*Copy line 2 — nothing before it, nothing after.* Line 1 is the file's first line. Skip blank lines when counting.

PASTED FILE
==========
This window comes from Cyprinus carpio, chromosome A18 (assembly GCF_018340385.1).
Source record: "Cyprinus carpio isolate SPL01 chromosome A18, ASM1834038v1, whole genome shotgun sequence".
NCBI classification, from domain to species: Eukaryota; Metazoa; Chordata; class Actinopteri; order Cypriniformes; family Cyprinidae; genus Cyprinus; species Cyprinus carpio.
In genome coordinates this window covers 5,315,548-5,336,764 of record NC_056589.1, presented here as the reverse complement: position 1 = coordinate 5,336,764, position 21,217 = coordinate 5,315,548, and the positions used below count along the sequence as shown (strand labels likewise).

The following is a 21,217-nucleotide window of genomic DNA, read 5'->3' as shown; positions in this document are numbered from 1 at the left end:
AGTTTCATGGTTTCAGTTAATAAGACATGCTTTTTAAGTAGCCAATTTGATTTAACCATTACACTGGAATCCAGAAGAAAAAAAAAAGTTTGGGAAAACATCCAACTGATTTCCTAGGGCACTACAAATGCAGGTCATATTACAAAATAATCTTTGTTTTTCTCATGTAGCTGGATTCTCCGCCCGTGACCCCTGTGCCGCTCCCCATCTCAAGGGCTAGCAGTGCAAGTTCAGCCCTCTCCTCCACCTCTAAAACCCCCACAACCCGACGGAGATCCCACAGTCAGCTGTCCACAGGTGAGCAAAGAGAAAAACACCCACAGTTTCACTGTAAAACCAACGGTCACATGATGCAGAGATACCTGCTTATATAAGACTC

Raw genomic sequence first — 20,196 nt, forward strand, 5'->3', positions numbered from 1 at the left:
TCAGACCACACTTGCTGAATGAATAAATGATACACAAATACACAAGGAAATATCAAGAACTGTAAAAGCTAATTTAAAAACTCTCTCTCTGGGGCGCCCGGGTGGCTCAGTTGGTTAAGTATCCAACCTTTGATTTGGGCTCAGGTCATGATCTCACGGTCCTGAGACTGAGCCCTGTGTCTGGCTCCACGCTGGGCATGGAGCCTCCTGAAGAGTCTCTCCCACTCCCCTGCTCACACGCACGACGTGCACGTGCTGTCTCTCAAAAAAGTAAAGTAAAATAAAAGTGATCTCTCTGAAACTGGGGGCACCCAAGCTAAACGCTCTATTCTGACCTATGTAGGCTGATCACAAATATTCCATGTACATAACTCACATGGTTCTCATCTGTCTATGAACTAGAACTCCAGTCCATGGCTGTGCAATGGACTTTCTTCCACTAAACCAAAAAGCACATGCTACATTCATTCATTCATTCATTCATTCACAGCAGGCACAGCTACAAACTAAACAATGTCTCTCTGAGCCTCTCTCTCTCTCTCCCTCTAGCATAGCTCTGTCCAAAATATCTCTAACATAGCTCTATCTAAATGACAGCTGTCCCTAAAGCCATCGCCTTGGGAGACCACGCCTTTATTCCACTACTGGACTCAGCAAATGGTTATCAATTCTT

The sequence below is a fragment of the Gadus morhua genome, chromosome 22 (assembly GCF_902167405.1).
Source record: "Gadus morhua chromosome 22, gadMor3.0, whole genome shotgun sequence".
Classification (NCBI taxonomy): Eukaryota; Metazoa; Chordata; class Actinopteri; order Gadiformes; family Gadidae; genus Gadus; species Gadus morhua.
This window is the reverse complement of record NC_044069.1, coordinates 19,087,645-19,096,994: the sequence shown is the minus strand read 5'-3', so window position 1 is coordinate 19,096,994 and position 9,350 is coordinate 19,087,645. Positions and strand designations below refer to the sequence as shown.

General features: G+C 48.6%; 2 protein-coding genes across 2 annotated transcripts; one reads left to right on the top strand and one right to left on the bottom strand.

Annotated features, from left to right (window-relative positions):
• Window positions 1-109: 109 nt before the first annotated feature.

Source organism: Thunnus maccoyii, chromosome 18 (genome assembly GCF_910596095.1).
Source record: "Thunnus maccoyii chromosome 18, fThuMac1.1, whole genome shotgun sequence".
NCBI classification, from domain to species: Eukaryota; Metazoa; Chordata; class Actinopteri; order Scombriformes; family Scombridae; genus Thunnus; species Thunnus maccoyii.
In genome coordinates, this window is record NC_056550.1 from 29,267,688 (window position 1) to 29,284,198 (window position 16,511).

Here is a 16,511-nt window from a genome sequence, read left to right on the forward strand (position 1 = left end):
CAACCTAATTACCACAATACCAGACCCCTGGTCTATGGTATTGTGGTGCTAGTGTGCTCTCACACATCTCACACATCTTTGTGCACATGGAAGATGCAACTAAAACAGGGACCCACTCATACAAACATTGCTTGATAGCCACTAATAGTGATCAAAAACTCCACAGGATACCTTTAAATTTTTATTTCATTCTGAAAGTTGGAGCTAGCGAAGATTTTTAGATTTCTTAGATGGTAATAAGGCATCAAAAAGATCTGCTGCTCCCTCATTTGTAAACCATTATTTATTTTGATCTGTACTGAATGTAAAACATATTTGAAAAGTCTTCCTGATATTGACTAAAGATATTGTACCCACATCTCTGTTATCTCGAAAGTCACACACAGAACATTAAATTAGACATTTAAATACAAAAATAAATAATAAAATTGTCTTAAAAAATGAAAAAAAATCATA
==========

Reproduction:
Source record: "Cyprinus carpio isolate SPL01 chromosome A18, ASM1834038v1, whole genome shotgun sequence".